Monday, November 11, 2002

South America Tour


South America is pleasantly removed from the worries emanating from other parts of the world at this time and is every bit as exciting many of world’s most sought after locations. Vast Amazon jungles teaming with wildlife; incredible mountain ranges with some of the world’s most significant archaeological sites including ten UNESCO sites in Peru alone; vibrant, cosmopolitan cities like Rio de Janeiro and the vast glacial wilderness of Patagonia, South America has it all.

By far the most popular of all our South American packages is the 22-day Rhumba tour. Designed with the first time visitor in mind, it is a distillation of our vast knowledge of the world’s fourth largest continent and all it has to offer. Almost infinitely variable, Rhumba can be modified to individual tastes and preferences. For example, enriching extensions are offered to Santiago and the scenic lakes district of Chile as well as Ecuador and the Galapagos. Think about stopovers in tropical Tahiti or mystic Easter Island.

Beginning in Buenos Aires, you’ll move on to the magnificent Iguazu Falls, the world’s largest before spending four days in incomparable Rio de Janeiro. The superlatives continue when you fly to the world’s highest city, La Paz in Bolivia, one of the central points of the ancient Inca civilisation. Travel on to Huatajata, Puno, Cozco and the crowning jewel, Machu Pichu, the fabled “Lost City of the Incas” via train and even a hydrofoil across Lake Titicaca. Rhumba then moves on to Lima, the rich former Spanish colonial capital of Peru.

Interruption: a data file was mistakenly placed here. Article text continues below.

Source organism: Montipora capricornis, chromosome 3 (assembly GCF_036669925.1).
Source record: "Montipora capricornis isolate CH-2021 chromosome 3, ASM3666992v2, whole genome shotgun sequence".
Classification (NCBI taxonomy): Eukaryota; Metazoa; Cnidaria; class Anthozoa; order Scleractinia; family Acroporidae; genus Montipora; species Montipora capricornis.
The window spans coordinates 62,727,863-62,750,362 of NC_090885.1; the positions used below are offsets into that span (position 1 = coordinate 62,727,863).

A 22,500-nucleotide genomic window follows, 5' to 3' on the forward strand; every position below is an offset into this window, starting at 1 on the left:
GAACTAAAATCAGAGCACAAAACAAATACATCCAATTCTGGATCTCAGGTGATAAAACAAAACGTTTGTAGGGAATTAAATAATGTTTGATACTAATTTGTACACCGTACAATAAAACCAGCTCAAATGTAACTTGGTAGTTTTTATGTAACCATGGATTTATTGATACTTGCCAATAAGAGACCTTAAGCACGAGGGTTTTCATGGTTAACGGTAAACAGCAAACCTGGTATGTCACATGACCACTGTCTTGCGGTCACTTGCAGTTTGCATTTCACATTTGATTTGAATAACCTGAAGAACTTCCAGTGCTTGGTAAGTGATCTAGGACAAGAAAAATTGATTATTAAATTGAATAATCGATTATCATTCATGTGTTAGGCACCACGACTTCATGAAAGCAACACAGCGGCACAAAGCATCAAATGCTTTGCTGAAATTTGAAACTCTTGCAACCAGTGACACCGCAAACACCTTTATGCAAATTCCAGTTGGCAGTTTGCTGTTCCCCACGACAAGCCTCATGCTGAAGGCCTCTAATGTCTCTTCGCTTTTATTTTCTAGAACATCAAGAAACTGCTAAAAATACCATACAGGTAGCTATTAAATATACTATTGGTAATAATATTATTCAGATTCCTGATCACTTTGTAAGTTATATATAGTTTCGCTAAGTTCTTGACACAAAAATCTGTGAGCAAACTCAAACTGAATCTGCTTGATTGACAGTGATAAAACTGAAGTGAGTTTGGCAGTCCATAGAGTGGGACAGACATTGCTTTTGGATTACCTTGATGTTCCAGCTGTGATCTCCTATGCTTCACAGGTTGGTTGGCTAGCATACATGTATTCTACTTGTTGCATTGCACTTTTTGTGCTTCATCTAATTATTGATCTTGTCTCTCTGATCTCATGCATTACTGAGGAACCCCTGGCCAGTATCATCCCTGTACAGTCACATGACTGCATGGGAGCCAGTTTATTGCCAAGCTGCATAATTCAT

From dizzying mountain-tops to the near-silent serenity of the Amazon jungles, the tour then heads by boat to Ceiba Tops, a new luxury resort located directly on the Amazon and just 40 kms from Iquitos. You’ll spend three days exploring the primary Amazonian jungle and visiting the local Yagua Indians as well as the famous former Franciscan mission town of Indiana.

The tour winds down in Buenos Aires, leaving you enough time for some leisure and a scintillating Tango Show at the spectacular “La Ventana” nightclub.

Polar Bear Quest

Few of the earth’s creatures evoke such wonder as the world’s largest bear, the massive arctic polar bear. Surprisingly agile and an accomplished swimmer, the powerful polar bear inhabits virtually all areas of the arctic and is particularly prevalent in the remote northern archipelago of Spitsbergen, 350 miles north of Norway.

Spitsbergen, a scenic wonder in itself with its rugged snow-dusted mountains, vast sweeping tundras and profusion of vivid arctic wildflowers, is home to a ‘core’ population of polar bear. In fact around 20% of the world’s polar bear population of just 30,000 animals is concentrated around this northerly archipelago. The World Wildlife Fund is currently conducting a sophisticated tracking program for two adult females in the area.

Following on from the growing popularity of this very affordable arctic expedition, again offers our nine day “Polar Bear Quest”. Departing from the administrative centre of Svalbard, Longyearbyen, you’ll spend eight nights aboard the classic, ice-strengthened MS Origo.